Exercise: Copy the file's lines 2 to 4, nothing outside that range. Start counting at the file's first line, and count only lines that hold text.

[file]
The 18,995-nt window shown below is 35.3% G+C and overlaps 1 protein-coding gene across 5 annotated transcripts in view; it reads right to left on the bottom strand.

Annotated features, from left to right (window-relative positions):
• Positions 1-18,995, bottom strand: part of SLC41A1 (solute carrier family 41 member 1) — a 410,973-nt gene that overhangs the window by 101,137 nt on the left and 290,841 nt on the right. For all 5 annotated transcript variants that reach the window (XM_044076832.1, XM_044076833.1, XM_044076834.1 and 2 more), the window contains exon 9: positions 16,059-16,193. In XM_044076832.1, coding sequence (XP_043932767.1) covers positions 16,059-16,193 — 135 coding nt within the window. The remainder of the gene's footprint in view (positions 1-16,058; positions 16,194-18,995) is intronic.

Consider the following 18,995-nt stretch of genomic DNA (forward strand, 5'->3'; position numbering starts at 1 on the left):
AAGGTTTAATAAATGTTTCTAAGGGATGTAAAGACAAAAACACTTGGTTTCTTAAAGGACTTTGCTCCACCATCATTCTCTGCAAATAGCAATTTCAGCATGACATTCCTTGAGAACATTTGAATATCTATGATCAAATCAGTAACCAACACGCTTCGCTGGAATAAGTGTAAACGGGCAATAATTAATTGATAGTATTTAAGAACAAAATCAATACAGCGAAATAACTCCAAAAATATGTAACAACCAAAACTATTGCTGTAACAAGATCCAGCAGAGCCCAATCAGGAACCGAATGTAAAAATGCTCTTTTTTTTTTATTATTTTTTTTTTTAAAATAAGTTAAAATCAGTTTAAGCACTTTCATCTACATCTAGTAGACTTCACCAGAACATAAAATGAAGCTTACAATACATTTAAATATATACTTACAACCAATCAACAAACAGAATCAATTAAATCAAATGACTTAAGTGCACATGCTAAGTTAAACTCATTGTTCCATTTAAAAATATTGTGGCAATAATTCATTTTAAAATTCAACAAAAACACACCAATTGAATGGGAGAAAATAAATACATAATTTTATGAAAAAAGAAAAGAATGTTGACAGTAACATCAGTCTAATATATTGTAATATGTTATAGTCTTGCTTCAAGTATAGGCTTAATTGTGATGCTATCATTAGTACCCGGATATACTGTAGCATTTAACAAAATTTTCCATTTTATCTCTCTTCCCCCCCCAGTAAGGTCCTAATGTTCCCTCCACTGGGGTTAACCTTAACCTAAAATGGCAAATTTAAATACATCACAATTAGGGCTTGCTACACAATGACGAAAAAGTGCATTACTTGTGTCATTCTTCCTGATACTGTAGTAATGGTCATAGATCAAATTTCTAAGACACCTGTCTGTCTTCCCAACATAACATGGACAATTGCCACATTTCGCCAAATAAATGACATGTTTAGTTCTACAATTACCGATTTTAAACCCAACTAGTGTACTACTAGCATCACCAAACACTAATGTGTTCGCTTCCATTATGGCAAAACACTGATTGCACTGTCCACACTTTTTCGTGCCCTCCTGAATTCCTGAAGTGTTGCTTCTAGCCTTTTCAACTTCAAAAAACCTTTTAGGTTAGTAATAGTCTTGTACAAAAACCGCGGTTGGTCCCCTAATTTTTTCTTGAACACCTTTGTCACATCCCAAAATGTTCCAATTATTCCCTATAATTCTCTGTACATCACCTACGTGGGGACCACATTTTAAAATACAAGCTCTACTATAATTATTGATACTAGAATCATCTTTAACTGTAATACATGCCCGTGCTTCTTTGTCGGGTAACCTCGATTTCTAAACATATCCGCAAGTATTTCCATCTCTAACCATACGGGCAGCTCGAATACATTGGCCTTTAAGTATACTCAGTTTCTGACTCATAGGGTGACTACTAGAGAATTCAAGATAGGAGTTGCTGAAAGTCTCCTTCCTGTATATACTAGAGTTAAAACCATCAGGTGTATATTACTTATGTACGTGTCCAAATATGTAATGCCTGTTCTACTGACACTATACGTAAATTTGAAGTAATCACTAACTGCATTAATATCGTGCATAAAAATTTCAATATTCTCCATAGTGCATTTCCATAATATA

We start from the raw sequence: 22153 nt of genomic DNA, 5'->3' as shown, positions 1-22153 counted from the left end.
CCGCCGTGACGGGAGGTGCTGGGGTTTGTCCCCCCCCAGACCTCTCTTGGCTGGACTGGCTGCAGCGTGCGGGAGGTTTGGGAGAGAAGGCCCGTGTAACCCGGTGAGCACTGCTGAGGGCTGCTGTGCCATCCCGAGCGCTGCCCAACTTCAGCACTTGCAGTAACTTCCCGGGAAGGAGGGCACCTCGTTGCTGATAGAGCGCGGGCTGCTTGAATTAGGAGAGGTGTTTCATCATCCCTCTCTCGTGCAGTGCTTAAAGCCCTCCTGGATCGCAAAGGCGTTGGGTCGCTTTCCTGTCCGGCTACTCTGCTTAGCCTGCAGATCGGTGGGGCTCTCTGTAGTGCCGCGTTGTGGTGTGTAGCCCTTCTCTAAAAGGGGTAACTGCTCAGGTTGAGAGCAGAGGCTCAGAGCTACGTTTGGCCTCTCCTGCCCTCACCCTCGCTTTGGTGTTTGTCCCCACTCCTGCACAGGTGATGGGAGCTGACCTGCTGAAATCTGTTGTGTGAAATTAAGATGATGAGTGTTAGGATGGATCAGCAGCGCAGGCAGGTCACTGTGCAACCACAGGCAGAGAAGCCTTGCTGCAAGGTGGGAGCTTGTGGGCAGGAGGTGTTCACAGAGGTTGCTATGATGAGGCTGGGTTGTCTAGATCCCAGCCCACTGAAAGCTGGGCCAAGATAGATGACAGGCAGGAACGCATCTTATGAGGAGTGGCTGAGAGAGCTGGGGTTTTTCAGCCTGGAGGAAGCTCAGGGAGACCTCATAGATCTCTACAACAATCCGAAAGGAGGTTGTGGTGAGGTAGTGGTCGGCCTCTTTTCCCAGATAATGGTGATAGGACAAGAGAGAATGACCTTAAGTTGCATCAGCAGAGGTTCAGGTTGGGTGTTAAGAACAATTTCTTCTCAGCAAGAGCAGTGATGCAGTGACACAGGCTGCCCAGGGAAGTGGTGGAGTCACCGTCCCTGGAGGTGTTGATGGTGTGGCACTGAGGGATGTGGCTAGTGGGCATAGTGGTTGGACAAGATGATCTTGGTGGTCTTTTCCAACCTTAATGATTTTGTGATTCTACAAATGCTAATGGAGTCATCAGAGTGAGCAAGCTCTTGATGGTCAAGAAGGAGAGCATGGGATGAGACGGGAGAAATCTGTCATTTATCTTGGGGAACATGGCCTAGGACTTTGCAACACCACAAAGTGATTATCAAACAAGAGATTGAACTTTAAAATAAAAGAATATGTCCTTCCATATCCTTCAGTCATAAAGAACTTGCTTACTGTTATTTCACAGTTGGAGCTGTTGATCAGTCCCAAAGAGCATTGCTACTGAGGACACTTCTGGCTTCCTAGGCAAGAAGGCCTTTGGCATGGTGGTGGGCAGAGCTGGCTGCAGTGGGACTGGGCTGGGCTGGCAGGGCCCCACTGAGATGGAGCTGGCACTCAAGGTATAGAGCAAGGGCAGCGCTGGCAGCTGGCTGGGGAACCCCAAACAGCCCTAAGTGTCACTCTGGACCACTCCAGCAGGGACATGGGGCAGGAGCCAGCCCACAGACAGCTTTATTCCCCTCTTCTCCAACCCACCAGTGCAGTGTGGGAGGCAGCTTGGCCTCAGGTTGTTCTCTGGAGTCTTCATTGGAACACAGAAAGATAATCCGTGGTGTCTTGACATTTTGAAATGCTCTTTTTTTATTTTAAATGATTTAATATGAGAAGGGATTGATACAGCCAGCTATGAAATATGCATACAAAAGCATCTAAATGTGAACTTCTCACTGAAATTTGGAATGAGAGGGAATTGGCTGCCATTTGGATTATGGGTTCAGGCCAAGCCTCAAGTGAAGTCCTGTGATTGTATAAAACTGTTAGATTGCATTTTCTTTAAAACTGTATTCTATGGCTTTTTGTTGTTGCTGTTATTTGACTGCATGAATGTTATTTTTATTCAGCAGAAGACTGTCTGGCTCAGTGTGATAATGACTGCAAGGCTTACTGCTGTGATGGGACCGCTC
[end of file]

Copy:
Annotated features, from left to right (window-relative positions):
• Positions 1-18,995, bottom strand: part of SLC41A1 (solute carrier family 41 member 1) — a 410,973-nt gene that overhangs the window by 101,137 nt on the left and 290,841 nt on the right. For all 5 annotated transcript variants that reach the window (XM_044076832.1, XM_044076833.1, XM_044076834.1 and 2 more), the window contains exon 9: positions 16,059-16,193. In XM_044076832.1, coding sequence (XP_043932767.1) covers positions 16,059-16,193 — 135 coding nt within the window. The remainder of the gene's footprint in view (positions 1-16,058; positions 16,194-18,995) is intronic.

Consider the following 18,995-nt stretch of genomic DNA (forward strand, 5'->3'; position numbering starts at 1 on the left):